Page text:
Francis of Assisi died seven hundred and ninety-six years ago yesterday (his feast day is observed the day after his death) in his hometown of long-term malaria that he probably contracted in the Holy Land or Egypt. The visit to what was then the site of the Crusades occurred in 1219. Francis’s trip is well-known in Catholic tradition for the stories of Francis’s meeting with and peaceful religious disputation with the Ayyubid Sultan Al-Kamil. Although Arab sources of the period do not mention this meeting, the Franciscan order’s reputation for relatively peaceful and generous dealings with the Islamic world led a later sultan to give them custody of Western Christian holy sites in the Near East. This is a perquisite that the Franciscans still enjoy to this day. Unfortunately, the modern political situation in the countries in and around the Holy Land provides the Franciscans there with all too much opportunity to continue the work of interfaith peacebuilding.
It’s possible to overstate the intellectual generosity of Francis’s position when he met with Al-Kamil. It was not a neutral exchange of ideas. He did very much want to convert the ruler to Christianity and left his camp disappointed that he had not succeeded. In this sense Francis’s reputation in some circles as an early icon of the idea that there are “many paths to God” is mistaken. What Francis did learn, however, was something else that most people of his time did not. His experiences among the Crusaders and among their Muslim adversaries proved dramatically to him that there was no connection between which religious commitments someone in the Middle East held and their level of personal virtue or propriety. In other words, not only were there “righteous pagans” who lived before their societies were evangelized, there were also non-Christians in his own day whose everyday personal moral qualities were superior to those of many Christians.
Unfortunately, despite its mostly productive relations with Muslims over the centuries, the Franciscan tradition has a much patchier history regarding Jews and Judaism. While Francis himself has no attested encounters with or remarks about Jewish people one way or the other, and at least one story of a posthumous miracle presents an Italian city’s Jewish community in a positive light, many other early Franciscan figures held vituperatively anti-Jewish views. These include St. Bernardino of Siena and Francis’s patron Ugolino di Conti, the future Pope Gregory IX. The longstanding Christian tendency to associate Jews with money in unflattering ways probably goes some way towards explaining this, as does the perception that Jewish people have “rejected the Gospel” in some way that other non-Christians have not. Even so, this is not a side of Franciscan history that, in my opinion, modern Franciscans have adequately reckoned with or addressed.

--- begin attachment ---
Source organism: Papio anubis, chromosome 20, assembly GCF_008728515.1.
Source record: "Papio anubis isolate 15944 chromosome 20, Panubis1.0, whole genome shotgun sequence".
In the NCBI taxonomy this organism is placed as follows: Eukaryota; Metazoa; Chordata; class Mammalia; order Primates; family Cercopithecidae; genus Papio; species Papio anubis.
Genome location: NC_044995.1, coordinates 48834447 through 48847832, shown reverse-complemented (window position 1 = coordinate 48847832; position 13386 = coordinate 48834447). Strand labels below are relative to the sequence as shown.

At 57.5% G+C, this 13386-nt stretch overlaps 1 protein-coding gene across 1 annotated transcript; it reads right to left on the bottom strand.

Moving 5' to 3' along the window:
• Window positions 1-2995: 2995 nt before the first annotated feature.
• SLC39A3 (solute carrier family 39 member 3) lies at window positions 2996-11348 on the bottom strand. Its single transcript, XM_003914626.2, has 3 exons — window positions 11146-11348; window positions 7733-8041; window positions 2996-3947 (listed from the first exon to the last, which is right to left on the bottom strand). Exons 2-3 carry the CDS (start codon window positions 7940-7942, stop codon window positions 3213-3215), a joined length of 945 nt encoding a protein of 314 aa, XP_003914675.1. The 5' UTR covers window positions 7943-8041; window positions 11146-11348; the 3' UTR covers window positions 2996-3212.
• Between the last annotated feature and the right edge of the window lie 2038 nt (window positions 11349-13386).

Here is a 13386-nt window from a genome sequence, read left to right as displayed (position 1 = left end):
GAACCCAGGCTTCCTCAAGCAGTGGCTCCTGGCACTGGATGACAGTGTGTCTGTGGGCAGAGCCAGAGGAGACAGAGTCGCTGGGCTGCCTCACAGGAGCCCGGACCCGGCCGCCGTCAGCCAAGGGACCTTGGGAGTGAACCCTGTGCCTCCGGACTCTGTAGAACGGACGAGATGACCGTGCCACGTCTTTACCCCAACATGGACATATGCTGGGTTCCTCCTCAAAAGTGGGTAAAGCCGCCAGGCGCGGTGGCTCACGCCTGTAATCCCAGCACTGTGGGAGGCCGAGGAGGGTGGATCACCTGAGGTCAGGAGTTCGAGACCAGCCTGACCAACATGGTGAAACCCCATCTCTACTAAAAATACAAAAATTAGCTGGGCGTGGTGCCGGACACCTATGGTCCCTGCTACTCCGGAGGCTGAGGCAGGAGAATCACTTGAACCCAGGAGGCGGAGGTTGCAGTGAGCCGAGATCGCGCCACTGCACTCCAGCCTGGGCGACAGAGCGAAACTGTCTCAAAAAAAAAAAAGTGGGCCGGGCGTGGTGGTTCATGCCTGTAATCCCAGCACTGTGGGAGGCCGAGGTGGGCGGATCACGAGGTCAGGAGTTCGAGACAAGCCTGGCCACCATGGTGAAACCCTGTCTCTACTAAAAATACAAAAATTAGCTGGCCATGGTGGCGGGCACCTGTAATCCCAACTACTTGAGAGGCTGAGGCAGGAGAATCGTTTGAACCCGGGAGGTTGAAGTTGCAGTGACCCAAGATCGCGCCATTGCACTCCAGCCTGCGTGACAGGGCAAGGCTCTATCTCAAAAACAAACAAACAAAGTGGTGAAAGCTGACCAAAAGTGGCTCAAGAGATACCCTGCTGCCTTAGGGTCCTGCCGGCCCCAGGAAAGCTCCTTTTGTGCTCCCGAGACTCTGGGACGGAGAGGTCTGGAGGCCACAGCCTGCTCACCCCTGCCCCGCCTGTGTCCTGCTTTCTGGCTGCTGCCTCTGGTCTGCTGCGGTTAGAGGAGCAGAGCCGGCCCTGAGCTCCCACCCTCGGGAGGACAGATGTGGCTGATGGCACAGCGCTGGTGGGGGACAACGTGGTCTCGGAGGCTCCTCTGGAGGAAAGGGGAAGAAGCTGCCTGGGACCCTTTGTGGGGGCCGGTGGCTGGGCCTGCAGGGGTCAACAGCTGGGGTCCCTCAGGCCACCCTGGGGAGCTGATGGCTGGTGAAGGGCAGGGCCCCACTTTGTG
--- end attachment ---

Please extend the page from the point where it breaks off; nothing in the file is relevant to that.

I write these brief paragraphs about Francis’s and Franciscans’ attitudes towards non-Christian religions not because I think it’s the only relevant thing about the saint or the tradition. It isn’t; I could easily have written instead about Franciscan works of charity or the Franciscan-Bonaventurean cosmology and vision of the created world. Indeed, I almost decided to write about the now-overlooked Franciscan aesthetic tradition of looming gothic necromantic memento mori—ghastly crucifixions, chapels lined with bones. (Francis is, as is well-known, the first saint to have received the stigmata.) I decided to write about the interfaith dimension of Francis’s legacy instead for two reasons: first, at the Transitus service that I went to last night, my priest stressed this dimension himself, and I was interested in following his lead. Secondly, Pope Francis comes in for constant attack on this point, and I wanted to draw attention to his namesake as a wellspring and inspiration for much of the work that the Vatican is currently doing. Fratelli Tutti, the 2020 social encyclical that takes its title from one of St. Francis’s addresses to his friars, provides this commentary on the approach Francis took with Al-Kamil:
Francis did not wage a war of words aimed at imposing doctrines; he simply spread the love of God. He understood that “God is love and those who abide in love abide in God” (1 Jn 4:16)….Francis was able to welcome true peace into his heart and free himself of the desire to wield power over others. (§4)
J.R.R. Tolkien, who had given orders to poorer men as an infantry officer in World War I, later wrote that “bossing other men” is the “most improper” work anybody can do. I do not think and St. Francis did not think that any attempt at evangelizing—observing the Gospel and exhorting others to do the same, the Franciscan charism at its most basic—constitutes “bossing.” Even so, anybody suspicious of interreligious dialogue would do well to think seriously about whether or not a desire for control—of people, of situations—might be a part of that suspicion.
Image: Benozzo Gozzoli’s painting of St. Francis and Sultan Al-Kamil.
Nathan Turowsky is a native New Englander and now lives in Upstate New York. A lifelong fascination with religious ritual led him into first the Episcopal Church and then the Catholic Church. An alumnus of Boston University School of Theology and one of the relatively few Catholic alumni of that primarily Wesleyan institution, he is unmarried and works in the nonprofit sector. He writes at Silicate Siesta.